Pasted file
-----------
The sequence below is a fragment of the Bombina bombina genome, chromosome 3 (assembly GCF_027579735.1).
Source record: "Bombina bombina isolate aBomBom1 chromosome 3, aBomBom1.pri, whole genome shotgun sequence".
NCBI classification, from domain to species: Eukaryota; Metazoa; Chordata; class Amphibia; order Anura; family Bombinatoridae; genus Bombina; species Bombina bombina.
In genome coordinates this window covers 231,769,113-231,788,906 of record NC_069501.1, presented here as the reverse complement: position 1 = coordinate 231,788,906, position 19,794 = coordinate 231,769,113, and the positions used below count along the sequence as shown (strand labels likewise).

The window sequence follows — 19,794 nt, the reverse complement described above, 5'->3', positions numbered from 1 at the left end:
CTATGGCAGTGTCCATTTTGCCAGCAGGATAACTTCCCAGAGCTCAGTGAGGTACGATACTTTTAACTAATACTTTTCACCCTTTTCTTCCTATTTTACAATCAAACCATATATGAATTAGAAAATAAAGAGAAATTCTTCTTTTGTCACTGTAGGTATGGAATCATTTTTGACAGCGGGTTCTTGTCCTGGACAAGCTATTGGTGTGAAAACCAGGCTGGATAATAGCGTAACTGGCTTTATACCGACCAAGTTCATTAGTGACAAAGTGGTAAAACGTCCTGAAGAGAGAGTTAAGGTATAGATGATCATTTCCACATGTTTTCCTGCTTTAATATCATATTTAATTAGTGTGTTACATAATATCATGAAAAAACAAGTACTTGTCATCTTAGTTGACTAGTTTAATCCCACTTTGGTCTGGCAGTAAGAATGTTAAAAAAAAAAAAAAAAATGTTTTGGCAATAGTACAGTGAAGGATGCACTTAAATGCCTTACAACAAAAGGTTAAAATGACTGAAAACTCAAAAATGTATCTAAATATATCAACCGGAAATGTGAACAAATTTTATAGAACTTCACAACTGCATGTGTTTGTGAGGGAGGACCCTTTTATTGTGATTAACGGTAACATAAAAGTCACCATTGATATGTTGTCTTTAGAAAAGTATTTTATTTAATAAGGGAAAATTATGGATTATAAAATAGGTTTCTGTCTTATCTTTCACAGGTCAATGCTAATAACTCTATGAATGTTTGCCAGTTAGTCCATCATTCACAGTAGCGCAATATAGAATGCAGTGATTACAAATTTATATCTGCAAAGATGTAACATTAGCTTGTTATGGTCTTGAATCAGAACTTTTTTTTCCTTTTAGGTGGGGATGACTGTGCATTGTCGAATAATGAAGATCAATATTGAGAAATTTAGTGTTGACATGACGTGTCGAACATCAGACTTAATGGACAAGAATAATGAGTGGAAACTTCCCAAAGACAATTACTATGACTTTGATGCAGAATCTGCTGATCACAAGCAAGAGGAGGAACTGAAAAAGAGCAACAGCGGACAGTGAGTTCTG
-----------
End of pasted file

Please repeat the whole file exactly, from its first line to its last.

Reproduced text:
The sequence below is a fragment of the Bombina bombina genome, chromosome 3 (assembly GCF_027579735.1).
Source record: "Bombina bombina isolate aBomBom1 chromosome 3, aBomBom1.pri, whole genome shotgun sequence".
NCBI classification, from domain to species: Eukaryota; Metazoa; Chordata; class Amphibia; order Anura; family Bombinatoridae; genus Bombina; species Bombina bombina.
In genome coordinates this window covers 231,769,113-231,788,906 of record NC_069501.1, presented here as the reverse complement: position 1 = coordinate 231,788,906, position 19,794 = coordinate 231,769,113, and the positions used below count along the sequence as shown (strand labels likewise).

The window sequence follows — 19,794 nt, the reverse complement described above, 5'->3', positions numbered from 1 at the left end:
CTATGGCAGTGTCCATTTTGCCAGCAGGATAACTTCCCAGAGCTCAGTGAGGTACGATACTTTTAACTAATACTTTTCACCCTTTTCTTCCTATTTTACAATCAAACCATATATGAATTAGAAAATAAAGAGAAATTCTTCTTTTGTCACTGTAGGTATGGAATCATTTTTGACAGCGGGTTCTTGTCCTGGACAAGCTATTGGTGTGAAAACCAGGCTGGATAATAGCGTAACTGGCTTTATACCGACCAAGTTCATTAGTGACAAAGTGGTAAAACGTCCTGAAGAGAGAGTTAAGGTATAGATGATCATTTCCACATGTTTTCCTGCTTTAATATCATATTTAATTAGTGTGTTACATAATATCATGAAAAAACAAGTACTTGTCATCTTAGTTGACTAGTTTAATCCCACTTTGGTCTGGCAGTAAGAATGTTAAAAAAAAAAAAAAAAATGTTTTGGCAATAGTACAGTGAAGGATGCACTTAAATGCCTTACAACAAAAGGTTAAAATGACTGAAAACTCAAAAATGTATCTAAATATATCAACCGGAAATGTGAACAAATTTTATAGAACTTCACAACTGCATGTGTTTGTGAGGGAGGACCCTTTTATTGTGATTAACGGTAACATAAAAGTCACCATTGATATGTTGTCTTTAGAAAAGTATTTTATTTAATAAGGGAAAATTATGGATTATAAAATAGGTTTCTGTCTTATCTTTCACAGGTCAATGCTAATAACTCTATGAATGTTTGCCAGTTAGTCCATCATTCACAGTAGCGCAATATAGAATGCAGTGATTACAAATTTATATCTGCAAAGATGTAACATTAGCTTGTTATGGTCTTGAATCAGAACTTTTTTTTCCTTTTAGGTGGGGATGACTGTGCATTGTCGAATAATGAAGATCAATATTGAGAAATTTAGTGTTGACATGACGTGTCGAACATCAGACTTAATGGACAAGAATAATGAGTGGAAACTTCCCAAAGACAATTACTATGACTTTGATGCAGAATCTGCTGATCACAAGCAAGAGGAGGAACTGAAAAAGAGCAACAGCGGACAGTGAGTTCTG